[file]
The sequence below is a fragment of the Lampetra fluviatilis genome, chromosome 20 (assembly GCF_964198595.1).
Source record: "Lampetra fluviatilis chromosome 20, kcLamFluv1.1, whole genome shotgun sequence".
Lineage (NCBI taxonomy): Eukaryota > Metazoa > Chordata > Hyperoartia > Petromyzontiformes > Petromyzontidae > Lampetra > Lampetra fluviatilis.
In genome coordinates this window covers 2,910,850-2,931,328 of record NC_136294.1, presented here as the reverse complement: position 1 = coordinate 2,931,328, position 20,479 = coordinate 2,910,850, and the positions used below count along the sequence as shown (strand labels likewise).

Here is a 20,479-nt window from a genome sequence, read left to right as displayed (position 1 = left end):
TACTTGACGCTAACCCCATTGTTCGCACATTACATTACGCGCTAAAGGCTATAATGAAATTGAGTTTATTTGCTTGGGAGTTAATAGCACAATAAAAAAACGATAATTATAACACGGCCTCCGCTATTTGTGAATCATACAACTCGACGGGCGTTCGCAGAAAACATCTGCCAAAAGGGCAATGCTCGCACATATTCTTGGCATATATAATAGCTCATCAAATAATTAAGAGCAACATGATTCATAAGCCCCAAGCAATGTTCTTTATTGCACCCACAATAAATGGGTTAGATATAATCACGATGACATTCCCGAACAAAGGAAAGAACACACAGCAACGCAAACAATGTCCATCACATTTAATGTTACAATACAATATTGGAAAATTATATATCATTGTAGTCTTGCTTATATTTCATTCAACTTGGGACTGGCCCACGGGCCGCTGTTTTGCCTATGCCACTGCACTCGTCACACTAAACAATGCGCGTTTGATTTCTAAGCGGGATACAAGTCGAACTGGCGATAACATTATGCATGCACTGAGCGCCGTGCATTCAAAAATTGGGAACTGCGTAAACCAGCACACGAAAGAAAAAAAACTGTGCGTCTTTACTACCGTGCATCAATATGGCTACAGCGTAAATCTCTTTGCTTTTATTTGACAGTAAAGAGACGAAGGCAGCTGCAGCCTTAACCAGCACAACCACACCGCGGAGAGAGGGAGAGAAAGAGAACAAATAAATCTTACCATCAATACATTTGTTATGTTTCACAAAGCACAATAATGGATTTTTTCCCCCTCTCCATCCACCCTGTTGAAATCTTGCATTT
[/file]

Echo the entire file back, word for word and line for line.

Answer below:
The sequence below is a fragment of the Lampetra fluviatilis genome, chromosome 20 (assembly GCF_964198595.1).
Source record: "Lampetra fluviatilis chromosome 20, kcLamFluv1.1, whole genome shotgun sequence".
Lineage (NCBI taxonomy): Eukaryota > Metazoa > Chordata > Hyperoartia > Petromyzontiformes > Petromyzontidae > Lampetra > Lampetra fluviatilis.
In genome coordinates this window covers 2,910,850-2,931,328 of record NC_136294.1, presented here as the reverse complement: position 1 = coordinate 2,931,328, position 20,479 = coordinate 2,910,850, and the positions used below count along the sequence as shown (strand labels likewise).

Here is a 20,479-nt window from a genome sequence, read left to right as displayed (position 1 = left end):
TACTTGACGCTAACCCCATTGTTCGCACATTACATTACGCGCTAAAGGCTATAATGAAATTGAGTTTATTTGCTTGGGAGTTAATAGCACAATAAAAAAACGATAATTATAACACGGCCTCCGCTATTTGTGAATCATACAACTCGACGGGCGTTCGCAGAAAACATCTGCCAAAAGGGCAATGCTCGCACATATTCTTGGCATATATAATAGCTCATCAAATAATTAAGAGCAACATGATTCATAAGCCCCAAGCAATGTTCTTTATTGCACCCACAATAAATGGGTTAGATATAATCACGATGACATTCCCGAACAAAGGAAAGAACACACAGCAACGCAAACAATGTCCATCACATTTAATGTTACAATACAATATTGGAAAATTATATATCATTGTAGTCTTGCTTATATTTCATTCAACTTGGGACTGGCCCACGGGCCGCTGTTTTGCCTATGCCACTGCACTCGTCACACTAAACAATGCGCGTTTGATTTCTAAGCGGGATACAAGTCGAACTGGCGATAACATTATGCATGCACTGAGCGCCGTGCATTCAAAAATTGGGAACTGCGTAAACCAGCACACGAAAGAAAAAAAACTGTGCGTCTTTACTACCGTGCATCAATATGGCTACAGCGTAAATCTCTTTGCTTTTATTTGACAGTAAAGAGACGAAGGCAGCTGCAGCCTTAACCAGCACAACCACACCGCGGAGAGAGGGAGAGAAAGAGAACAAATAAATCTTACCATCAATACATTTGTTATGTTTCACAAAGCACAATAATGGATTTTTTCCCCCTCTCCATCCACCCTGTTGAAATCTTGCATTT